UNDERSTANDING GIT WORKFLOW (PART 1)

FIRST USAGE AND INITIAL COMMIT
0

GIT

MEDIUM

last hacked on Aug 23, 2017

Utilizing *GitHub* is an important and powerful tool for *data scientist* and coders alike. This powerful *open-source* tools allows for control-versioning, collaborating, and sharing code for a wide variety of projects. I obviously can't go into every intricate detail and it would benefit you to look at documentation provided by [GitHub](https://git-scm.com/) and [git](https://git-scm.com/), but I'll do a quick run through of useful tools for you and your team when utilizing *GitHub* and you want to start integrating *git* into your workflow.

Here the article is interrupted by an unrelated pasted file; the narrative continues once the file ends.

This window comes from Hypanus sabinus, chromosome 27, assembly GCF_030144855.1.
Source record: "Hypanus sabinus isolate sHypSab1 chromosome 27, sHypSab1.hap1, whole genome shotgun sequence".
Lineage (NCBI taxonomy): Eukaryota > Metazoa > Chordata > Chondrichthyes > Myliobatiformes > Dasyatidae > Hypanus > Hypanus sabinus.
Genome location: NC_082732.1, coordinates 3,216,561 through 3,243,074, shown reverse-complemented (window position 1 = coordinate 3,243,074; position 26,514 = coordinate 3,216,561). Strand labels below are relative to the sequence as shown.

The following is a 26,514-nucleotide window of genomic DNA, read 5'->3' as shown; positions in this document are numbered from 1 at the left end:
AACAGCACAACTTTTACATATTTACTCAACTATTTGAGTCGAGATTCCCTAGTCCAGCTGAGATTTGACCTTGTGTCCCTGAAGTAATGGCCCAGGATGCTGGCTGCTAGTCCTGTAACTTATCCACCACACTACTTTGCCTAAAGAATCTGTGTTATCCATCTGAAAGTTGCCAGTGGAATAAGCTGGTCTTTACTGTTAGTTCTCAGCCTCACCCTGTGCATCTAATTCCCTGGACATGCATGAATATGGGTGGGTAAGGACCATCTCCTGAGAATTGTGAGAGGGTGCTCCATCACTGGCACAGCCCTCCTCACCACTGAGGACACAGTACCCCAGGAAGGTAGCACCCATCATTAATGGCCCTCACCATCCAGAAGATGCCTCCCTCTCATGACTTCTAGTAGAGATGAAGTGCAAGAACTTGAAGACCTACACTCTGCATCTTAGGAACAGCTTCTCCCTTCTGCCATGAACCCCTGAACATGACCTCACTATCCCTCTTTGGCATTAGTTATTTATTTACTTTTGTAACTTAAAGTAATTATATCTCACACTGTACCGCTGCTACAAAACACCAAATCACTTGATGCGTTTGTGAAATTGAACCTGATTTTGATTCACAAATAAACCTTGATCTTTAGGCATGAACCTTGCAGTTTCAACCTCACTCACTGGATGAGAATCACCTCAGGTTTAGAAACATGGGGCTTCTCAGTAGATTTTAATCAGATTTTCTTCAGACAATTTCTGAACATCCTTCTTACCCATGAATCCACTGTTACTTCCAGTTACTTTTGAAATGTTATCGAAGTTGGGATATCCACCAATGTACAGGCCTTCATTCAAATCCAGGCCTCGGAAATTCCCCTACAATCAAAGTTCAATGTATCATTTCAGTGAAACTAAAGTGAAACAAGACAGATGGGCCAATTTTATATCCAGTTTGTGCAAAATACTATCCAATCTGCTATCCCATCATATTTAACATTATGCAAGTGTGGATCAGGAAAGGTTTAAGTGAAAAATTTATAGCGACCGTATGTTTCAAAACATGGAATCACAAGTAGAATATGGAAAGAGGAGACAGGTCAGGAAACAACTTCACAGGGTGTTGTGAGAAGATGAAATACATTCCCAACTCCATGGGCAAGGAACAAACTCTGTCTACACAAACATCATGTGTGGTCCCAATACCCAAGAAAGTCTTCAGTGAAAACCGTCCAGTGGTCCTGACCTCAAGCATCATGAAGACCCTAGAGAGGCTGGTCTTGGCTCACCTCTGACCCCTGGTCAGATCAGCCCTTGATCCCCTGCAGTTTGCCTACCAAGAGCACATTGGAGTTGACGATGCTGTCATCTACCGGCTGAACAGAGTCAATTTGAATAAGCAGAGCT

# Understanding Git Work Flow ## Table of Contents + [Setting Up Git](#setup) + [Preliminary Set-Up for Local Machine](#presetup) + [Initializing local repository](#gitinit) + [Adding Files to Local Repo](#vireadme) + [Publising on GitHub](#publgit) + [Create repo on GitHub](#creategitrepo) + [Results](#results) ## <a name='setup'></a>Setting Up Git This section I won't describe the process I'll provide the link to *GitHub*'s documentation which would be redundant for me to repeat on here. Here's the [link](https://help.github.com/articles/set-up-git/) Refer to the section titled **Setting Up Git** and follow the three set up links. Now that you have *git* set up on your computer with proper credentials, check to see if it installed correctly by running the following command on your terminal. $ git --version ### Terminal Output git version X.X.X ### Note for Windows If you are utilizing *git* for *Windows*, you simply have to download the latest windows version available. And if you wanted to make it available on the *Command Prompt* you would have to set your environment path with the environment name `git` as such: C:\Program Files\Git\git-cmd.exe Or else you'll receive this error: 'git' is not recognized as an internal or external command, operable program or batch file. ## <a name='presetup'></a>Preliminary Set-Up for Local Machine Before you initialize a local repository you should organize your local machine to help declutter and fast finding of future projects. First you should be comfortable with using basic command line commands. We will start with the opening a terminal on your machine using `Ctrl`+`Alt`+`T` for *Ubuntu* or `Win`+`R` and type `cmd` then press `Enter` (*Mac* will be added later on). You should be in your home directory: rxe: $ Now you should go ahead and create a *myProjects* folder to help with organization if you don't already have one: $ mkdir myProjects Now go into that folder: $ cd myProjects Obviously you won't have anything in there so let's create a project you will be working on called `testProject` $ mkdir testProject Now go into the directory $ cd testProject **Note**: I am using Linux so the commands should translate well with **Macs**, if you have **windows** go google it. ## <a name='gitinit'></a>Initializing Local Repository Now we want to initialize a local instance of the repo that you will be using on *GitHub*. We do this by running the following command (keeping in mind the working directory is /home/rxe/myProjects/testProject) git init Once you run this command you will be greeted with this output ### Terminal Output Initialized empty Git repository in /home/rxe/myProjects/testRepo/.git/ You have created a *.git* subdirectory in the project root, this contains metadata for this project repo. You can check this by running the following command: $ ls -a ### Note for Windows $ dir /a ### Terminal Output . .. .git Now we will create a README file to commit to our not-yet-created repository on *GitHub* ## <a name='vireadme'></a>Adding Files to Local Repo Our next step is to add files to our local repository to later add to the *GitHub* repository. I will do this utilizing `vi` although I do recommend looking into [Sublime Text](https://www.sublimetext.com/), [Notepad++](https://notepad-plus-plus.org/), or [emacs](https://www.gnu.org/software/emacs/). $ vi README.md Here we're creating a *README* file in *markdown* format. I input into the file the following syntax, pressing `i` to insert text into the *markdown* file. # Test Repo ## Practicing Committing to GitHub using git ignore this is a test Then we write the changes into the file using: :wq Again this syntax isn't important if you're using an external text editor. You can just create a markdown file and add this text then save in the *testProject* repo. ### Note for Windows *Vim* isn't natively installed so I recommend using the command: $ notepad README.md Now that we have work to commit we are ready to publish on *GitHub* ## <a name='publgit'></a>Publishing on GitHub Our local repository has some files we would like to include in our *GitHub* repo. So we begin this by adding all appropriate files as such $ git add README.md Or if everything in your directory belongs into the *GitHub* repo do the following: $ git add --all . Next we commit our changes and we add a comment as to what we just did to give people context. $ git commit -m 'created a README file' ### Note for Windows When utilizing the `commit` functionality I noticed that using single quotes would reject my commit comment so instead use: $ git commit -m "created a README file" I will advise to constantly check the status of your repo to ensure there are no conflicts by using the command $ git status ## <a name='creategitrepo'></a>Create repo on GitHub Now that we have a local instance of the repo on our machine let's create a repo on *GitHub*. Click on the **New Repository** button in *GitHub*, in this example we will be calling it *testRepo*, noting that we won't initialize with a **README** file because this will cause conflicts. Create the repository and grab the **web URL**. It should look like this https://github.com/raviolli77/testRepo.git Now going back to the terminal line use the following command git remote add origin https://github.com/raviolli77/testRepo.git You will be asked for credentials relating to your *GitHub* account, go ahead and fill those in. And now you are ready to push the changes from the local instance to the remote instance. You do this as follows: git push -u origin master ### Terminal Output Counting objects: 3, done. Writing objects: 100% (3/3), 231 bytes | 0 bytes/s, done. Total 3 (delta 0), reused 0 (delta 0) To https://github.com/raviolli77/testRepo.git * [new branch] master -> master Branch master set up to track remote branch master from origin. ## <a name='results'></a>Results If you go to your repo on *GitHub* which in my case is linked as https://github.com/raviolli77/testRepo, you will see all the changes you made from your local machine on this repo!